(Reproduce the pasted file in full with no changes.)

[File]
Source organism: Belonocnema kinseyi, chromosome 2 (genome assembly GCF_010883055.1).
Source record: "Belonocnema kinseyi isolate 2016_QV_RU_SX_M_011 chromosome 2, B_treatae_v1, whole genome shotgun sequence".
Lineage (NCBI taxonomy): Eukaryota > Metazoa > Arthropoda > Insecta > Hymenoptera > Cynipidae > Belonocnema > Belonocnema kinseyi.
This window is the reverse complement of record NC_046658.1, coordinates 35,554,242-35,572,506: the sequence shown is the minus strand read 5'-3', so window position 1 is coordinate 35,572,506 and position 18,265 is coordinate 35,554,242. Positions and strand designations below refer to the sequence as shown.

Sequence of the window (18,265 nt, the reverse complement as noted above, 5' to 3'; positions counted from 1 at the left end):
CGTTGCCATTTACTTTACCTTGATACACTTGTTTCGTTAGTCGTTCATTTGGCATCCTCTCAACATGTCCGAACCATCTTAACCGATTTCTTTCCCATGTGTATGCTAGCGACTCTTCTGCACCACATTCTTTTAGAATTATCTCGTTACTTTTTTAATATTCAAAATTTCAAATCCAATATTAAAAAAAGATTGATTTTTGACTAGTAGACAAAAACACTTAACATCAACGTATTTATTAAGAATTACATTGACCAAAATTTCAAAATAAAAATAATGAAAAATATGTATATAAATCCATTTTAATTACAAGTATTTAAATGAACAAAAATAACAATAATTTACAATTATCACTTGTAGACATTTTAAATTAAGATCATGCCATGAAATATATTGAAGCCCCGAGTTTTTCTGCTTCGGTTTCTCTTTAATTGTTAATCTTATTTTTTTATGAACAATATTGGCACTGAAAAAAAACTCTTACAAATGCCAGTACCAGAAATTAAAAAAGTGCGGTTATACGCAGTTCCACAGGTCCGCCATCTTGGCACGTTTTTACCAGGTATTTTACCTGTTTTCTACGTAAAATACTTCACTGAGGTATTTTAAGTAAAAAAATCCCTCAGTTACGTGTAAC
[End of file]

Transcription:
Source organism: Belonocnema kinseyi, chromosome 2 (genome assembly GCF_010883055.1).
Source record: "Belonocnema kinseyi isolate 2016_QV_RU_SX_M_011 chromosome 2, B_treatae_v1, whole genome shotgun sequence".
Lineage (NCBI taxonomy): Eukaryota > Metazoa > Arthropoda > Insecta > Hymenoptera > Cynipidae > Belonocnema > Belonocnema kinseyi.
This window is the reverse complement of record NC_046658.1, coordinates 35,554,242-35,572,506: the sequence shown is the minus strand read 5'-3', so window position 1 is coordinate 35,572,506 and position 18,265 is coordinate 35,554,242. Positions and strand designations below refer to the sequence as shown.

Sequence of the window (18,265 nt, the reverse complement as noted above, 5' to 3'; positions counted from 1 at the left end):
CGTTGCCATTTACTTTACCTTGATACACTTGTTTCGTTAGTCGTTCATTTGGCATCCTCTCAACATGTCCGAACCATCTTAACCGATTTCTTTCCCATGTGTATGCTAGCGACTCTTCTGCACCACATTCTTTTAGAATTATCTCGTTACTTTTTTAATATTCAAAATTTCAAATCCAATATTAAAAAAAGATTGATTTTTGACTAGTAGACAAAAACACTTAACATCAACGTATTTATTAAGAATTACATTGACCAAAATTTCAAAATAAAAATAATGAAAAATATGTATATAAATCCATTTTAATTACAAGTATTTAAATGAACAAAAATAACAATAATTTACAATTATCACTTGTAGACATTTTAAATTAAGATCATGCCATGAAATATATTGAAGCCCCGAGTTTTTCTGCTTCGGTTTCTCTTTAATTGTTAATCTTATTTTTTTATGAACAATATTGGCACTGAAAAAAAACTCTTACAAATGCCAGTACCAGAAATTAAAAAAGTGCGGTTATACGCAGTTCCACAGGTCCGCCATCTTGGCACGTTTTTACCAGGTATTTTACCTGTTTTCTACGTAAAATACTTCACTGAGGTATTTTAAGTAAAAAAATCCCTCAGTTACGTGTAAC